Also performing air drops during the exercise were the 820the RED HORSE Squadron from Nellis Air Force Base, Nev. The airborne section of the 820th has the unique capability of dropping equipment and personnel from C-17s and C-130s and then performing a rapid runway repair.

If the runway is damaged during the “joint forcible entry,” the RED HORSE Squadron must drop construction equipment and airborne engineers first so the aircraft are able to land as soon as possible.

“This puts a lot of assets on the ground very quickly to recover strategic airfields,” said Tech. Sgt. Joshua Tully, 820th RED HORSE Squadron non-commissioned officer in charge of the airborne fire fighter team. “In order to land aircraft, you’ve got to have the airfield repaired. That’s our job.”

All service branches and experts from different career fields rely on each other to get the job done safely and efficiently.

“It takes all the pieces to give you the ability to dominate the battlespace in a way to make this happen,” said Wald. “It can’t happen if it’s not integrated, and it absolutely can’t happen if it’s not joint. So, collectively everyone has to come together to make this work.”

U.S. Air Force equipment from the 820th RED HORSE Squadron, descends for support during Mobility Air Force Exercise May 23, 2012, over the Nevada Test and Training Range. Members of the 820th RED HORSE Airborne Squadron are capable of parachuting into heavily damaged airfields and rapidly returning them to service for use by friendly forces.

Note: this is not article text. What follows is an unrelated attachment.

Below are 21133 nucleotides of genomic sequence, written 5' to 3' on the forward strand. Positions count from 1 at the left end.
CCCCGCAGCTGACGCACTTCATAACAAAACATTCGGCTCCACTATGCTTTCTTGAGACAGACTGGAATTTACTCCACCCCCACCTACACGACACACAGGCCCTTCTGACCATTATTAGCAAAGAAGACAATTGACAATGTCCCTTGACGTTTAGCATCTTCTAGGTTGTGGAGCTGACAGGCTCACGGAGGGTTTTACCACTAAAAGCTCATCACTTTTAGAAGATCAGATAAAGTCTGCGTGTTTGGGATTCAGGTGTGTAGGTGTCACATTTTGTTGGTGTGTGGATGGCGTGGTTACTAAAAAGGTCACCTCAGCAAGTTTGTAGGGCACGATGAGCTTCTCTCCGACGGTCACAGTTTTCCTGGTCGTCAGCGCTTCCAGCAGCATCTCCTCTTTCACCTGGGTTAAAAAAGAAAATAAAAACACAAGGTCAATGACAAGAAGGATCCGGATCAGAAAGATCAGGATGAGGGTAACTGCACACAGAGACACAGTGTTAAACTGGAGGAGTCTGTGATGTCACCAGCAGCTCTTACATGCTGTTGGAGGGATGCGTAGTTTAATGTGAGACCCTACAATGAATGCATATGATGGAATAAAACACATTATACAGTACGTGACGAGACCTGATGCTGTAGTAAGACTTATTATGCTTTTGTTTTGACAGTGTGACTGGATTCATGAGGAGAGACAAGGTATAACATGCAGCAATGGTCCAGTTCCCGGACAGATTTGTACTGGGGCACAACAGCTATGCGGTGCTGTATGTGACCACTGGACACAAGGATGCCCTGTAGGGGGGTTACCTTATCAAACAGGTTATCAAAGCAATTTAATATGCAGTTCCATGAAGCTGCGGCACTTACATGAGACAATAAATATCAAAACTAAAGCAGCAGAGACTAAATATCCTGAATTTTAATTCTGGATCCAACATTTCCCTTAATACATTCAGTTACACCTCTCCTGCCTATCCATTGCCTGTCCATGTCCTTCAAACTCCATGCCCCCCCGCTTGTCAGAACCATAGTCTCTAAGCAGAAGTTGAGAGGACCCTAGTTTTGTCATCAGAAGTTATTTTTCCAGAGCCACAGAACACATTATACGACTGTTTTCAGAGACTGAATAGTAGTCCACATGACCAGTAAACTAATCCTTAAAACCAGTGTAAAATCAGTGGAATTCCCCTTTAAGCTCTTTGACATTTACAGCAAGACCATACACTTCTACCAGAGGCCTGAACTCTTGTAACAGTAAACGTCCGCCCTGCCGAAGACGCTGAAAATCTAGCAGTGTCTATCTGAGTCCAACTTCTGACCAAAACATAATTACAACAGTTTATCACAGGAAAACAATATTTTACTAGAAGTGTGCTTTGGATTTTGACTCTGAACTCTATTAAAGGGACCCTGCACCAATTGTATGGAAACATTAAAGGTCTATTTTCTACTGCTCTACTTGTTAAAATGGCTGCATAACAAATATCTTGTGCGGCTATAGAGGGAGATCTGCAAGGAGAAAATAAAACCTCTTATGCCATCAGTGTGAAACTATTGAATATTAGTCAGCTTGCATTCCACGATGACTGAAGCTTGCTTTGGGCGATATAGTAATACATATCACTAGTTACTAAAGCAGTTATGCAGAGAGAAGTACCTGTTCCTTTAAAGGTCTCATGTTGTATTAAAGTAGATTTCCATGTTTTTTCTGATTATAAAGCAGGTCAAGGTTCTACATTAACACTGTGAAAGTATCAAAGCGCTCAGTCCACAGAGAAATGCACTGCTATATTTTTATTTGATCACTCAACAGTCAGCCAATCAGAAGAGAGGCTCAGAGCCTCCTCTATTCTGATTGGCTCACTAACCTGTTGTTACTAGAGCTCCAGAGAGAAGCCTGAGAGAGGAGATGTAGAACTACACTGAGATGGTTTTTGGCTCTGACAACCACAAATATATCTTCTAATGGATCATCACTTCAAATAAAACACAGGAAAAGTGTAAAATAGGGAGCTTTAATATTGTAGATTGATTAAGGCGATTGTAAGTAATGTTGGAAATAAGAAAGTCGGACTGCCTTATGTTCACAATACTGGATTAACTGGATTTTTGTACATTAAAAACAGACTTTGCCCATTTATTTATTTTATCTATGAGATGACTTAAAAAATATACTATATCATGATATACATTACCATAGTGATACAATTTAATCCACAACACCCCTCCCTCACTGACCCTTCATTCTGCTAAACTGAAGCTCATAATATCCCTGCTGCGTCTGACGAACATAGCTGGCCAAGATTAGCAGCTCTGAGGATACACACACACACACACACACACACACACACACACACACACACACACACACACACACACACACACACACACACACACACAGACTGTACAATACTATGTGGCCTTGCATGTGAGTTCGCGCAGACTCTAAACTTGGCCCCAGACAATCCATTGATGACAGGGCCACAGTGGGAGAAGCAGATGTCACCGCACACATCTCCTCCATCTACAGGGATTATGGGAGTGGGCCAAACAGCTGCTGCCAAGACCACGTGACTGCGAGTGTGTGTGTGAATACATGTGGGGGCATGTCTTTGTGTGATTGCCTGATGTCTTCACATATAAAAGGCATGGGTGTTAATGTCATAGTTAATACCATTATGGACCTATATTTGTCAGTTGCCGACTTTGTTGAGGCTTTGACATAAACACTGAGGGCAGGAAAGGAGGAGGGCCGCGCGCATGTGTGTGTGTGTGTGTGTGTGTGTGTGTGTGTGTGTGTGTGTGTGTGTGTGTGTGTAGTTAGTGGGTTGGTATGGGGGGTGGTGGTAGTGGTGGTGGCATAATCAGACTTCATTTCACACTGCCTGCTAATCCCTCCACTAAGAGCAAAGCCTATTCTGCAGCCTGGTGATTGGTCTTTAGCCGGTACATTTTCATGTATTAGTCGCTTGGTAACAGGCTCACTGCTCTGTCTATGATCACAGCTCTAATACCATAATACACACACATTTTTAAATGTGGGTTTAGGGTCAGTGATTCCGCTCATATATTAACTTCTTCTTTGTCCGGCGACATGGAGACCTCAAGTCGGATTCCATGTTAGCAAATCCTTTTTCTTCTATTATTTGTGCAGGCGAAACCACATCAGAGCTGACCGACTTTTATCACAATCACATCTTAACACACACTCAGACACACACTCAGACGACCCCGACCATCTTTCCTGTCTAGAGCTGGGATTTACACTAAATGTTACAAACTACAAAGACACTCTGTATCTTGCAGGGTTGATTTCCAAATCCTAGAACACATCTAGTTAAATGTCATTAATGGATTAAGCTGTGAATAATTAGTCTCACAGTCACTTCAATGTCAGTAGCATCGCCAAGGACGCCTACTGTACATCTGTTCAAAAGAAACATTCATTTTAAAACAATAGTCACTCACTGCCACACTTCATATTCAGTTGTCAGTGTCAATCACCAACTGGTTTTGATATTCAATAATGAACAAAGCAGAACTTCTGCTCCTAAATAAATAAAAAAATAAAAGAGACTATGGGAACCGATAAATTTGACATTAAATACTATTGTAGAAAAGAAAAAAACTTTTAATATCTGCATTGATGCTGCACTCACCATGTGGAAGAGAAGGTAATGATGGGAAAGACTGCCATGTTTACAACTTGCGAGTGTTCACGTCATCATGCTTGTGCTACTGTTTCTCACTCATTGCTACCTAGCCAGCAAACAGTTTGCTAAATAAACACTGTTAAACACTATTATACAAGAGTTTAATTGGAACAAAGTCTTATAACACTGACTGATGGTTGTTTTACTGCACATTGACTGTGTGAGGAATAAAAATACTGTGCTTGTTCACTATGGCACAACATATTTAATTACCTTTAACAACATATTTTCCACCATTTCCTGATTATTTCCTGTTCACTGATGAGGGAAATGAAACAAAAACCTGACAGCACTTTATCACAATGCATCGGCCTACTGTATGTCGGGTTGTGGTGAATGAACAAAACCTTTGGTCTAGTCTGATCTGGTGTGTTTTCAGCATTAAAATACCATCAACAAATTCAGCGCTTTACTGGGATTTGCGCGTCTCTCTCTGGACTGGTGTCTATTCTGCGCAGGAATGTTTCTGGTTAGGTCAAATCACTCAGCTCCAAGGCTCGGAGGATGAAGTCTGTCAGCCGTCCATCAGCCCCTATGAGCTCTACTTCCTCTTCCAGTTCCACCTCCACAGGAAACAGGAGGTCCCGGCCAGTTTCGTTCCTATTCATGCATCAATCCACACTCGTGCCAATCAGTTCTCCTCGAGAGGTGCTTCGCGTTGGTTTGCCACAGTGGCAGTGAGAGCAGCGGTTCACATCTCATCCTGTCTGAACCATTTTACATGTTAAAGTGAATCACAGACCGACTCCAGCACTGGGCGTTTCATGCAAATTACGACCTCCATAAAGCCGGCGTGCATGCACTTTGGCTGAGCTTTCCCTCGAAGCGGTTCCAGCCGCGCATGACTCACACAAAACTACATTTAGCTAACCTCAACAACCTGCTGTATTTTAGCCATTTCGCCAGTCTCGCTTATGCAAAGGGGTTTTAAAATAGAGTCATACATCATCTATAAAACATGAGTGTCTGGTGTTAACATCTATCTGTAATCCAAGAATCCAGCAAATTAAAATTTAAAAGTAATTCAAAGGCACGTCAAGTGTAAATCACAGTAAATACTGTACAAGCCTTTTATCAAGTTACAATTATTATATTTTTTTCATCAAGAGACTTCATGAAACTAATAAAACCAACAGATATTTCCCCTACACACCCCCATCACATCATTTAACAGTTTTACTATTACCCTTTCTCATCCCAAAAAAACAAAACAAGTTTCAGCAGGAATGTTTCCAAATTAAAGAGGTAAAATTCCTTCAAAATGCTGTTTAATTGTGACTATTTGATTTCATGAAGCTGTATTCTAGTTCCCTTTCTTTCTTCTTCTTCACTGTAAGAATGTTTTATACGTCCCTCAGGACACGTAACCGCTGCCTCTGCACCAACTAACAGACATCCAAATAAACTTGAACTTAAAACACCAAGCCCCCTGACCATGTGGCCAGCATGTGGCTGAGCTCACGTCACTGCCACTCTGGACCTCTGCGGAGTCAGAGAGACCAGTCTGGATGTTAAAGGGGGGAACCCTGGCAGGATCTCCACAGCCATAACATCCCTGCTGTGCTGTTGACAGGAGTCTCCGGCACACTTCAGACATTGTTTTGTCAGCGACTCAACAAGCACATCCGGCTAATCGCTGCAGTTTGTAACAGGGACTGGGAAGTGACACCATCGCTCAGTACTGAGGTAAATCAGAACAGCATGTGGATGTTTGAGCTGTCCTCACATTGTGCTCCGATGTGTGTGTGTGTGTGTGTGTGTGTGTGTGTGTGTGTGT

U.S. Air Force Staff Sgt. Colby Fulton, 23rd Special Tactics Squadron combat controller from Hurlburt Air Force Base, Fla., looks over the range for C-130 Hercules planes during Mobility Air Forces Exercise May 23, 2012, on the Nevada Test and Training Range. Members of the squadron controlled the landing zone.

A U.S Air Force C-17 Globemaster III from Dover Air Force Base, Del. lands during a Mobility Air Forces Exercise May 23, 2012, at the Nevada Test and Training Range. The C-17 is 174 feet long and has a wingspan of about 170 feet, and is able to airlift cargo fairly close to a battle area.

U.S. Air Force Lt. Col. Matthew Lengal, 18th Air Support Operations Group Air Liaison Officer from Fort Bragg N.C., communicates with C-17 Globemaster III as they land during a Mobility Air Force Exercise May 23, 2012, on the Nevada Test and Training Range. Airman and Soldiers from more than five units took part of the ground support portion of MAFEX.

U.S. Air Force Staff Sgt. Colby Fulton, 23rd Special Tactics Squadron combat controller from Hurlburt Air Force Base, Fla., watches an A-10 Warthog provide low air support during Mobility Air Forces Exercise May 23, 2012, on the Nevada Test and Training Range. Combat controllers are in constant contact with pilots.

U.S. Air Force Weapons School students and evaluators walk from a C-130 Hercules on the flightline at Nellis Air Force Base, Nev., after participating in the Mobility Air Forces Exercise May 23, 2012, over the Nevada Test and Training Range. The students attended graduate-level instructor courses which provide the world’s most advanced training in air, space and cyber weapons and tactics employment.